opportunities. Duke had 38 points off of turnovers and had 24 on the


** Bass: Mistie started a bit slow, missing a shot and not doing a lot of
work on the boards. She looked a bit confused in the offense at first and
didn't do a good job of getting open. In the second half, she took
advantage of her opportunities and hit several jumpers, as well as a
sweeping hook. Bass also did a good job of doing what she must do in the
regular season: get to the foul line and convert. She showed off her new
body a bit by sprinting down the court. It's going to take time for Duke
to adjust to its new inside power, but Mistie will be a big part of this.

** Tillis: Iciss was another slow starter, and seemed to have some
difficulty in taking the full measure of her opponents. She certainly did
show off the range of her talents early on, with slick passes to Beard and
Tillis for scores, several rebounds, a three and a fast break finish. But
she really dominated in the second half, using her three point stroke to
set up her inside game. Integrating her floor vision and skill set, she
found Beard and Hunter for early second-half baskets while she was hitting
another three, getting to the foul line, and finishing off a Currie drive.
Later on, she went down low for a stickback and a pure back-to-the-basket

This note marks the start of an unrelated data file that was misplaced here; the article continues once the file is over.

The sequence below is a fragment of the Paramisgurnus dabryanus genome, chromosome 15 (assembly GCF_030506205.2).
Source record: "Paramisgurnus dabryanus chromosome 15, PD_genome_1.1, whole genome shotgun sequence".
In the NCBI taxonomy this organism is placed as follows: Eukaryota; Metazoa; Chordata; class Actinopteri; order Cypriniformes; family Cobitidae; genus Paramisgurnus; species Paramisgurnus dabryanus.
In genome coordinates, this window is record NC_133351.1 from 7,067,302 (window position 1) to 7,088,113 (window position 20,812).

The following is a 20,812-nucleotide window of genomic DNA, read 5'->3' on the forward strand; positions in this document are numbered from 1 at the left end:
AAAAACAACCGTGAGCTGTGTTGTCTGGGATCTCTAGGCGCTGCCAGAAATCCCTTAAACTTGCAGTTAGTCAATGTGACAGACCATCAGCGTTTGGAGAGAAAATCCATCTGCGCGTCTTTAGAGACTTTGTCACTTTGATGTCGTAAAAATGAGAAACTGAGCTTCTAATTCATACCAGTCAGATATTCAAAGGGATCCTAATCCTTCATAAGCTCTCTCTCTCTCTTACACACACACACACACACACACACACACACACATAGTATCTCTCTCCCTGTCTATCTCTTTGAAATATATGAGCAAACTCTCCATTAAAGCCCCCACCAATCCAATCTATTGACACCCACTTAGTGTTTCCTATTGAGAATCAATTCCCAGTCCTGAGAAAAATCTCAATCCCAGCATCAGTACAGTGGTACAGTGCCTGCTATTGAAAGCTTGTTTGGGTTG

score. With 23 points and 13 boards, she was there to take care of some
business. This is the mentality she needs to have every night, and with
Currie around to help, it just might happen.

** Currie: It is a genuine pleasure to type her name into a game
description once again. She certainly made a triumphant return after
almost exactly one year to the date of her injury. In terms of what she
can do on the court, there's almost no difference between now and then.
In terms of what she WILL do on the court...that's a different story. Mo
was well-known for her fearless, acrobatic style of play built on strong,
aggressive cuts to the basket. Early in the game, she had lanes to the
basket that would have required dealing with a little contact, and she
hesitated on them. However, the new Mo Currie has a much more nuanced
understanding of the game than the frosh version, and so was able to
contribute in different ways. She ran the court well, finishing on a
layup. She demonstrated her much-improved jumper with a smooth 15' jumper
and a good-looking three that should have gone in. As the game went on
and she weathered some hard collisions, she got braver and braver. Mo
used her crossover to open up some driving room, and went to the foul line
several times because of it. Mo went harder to the hoop in the second
half, continued to pass the ball, and was now scoring on drives and
stickbacks. Currie looked a bit winded and emotionally exhausted after
the game, but one could sense that the entire experience was a big sigh of
relief for her. This was a fine return overall, but it's clear that her
best basketball is still in front of her. When her confidence in her knee
gets to a level where she can do some of the same things she tried as a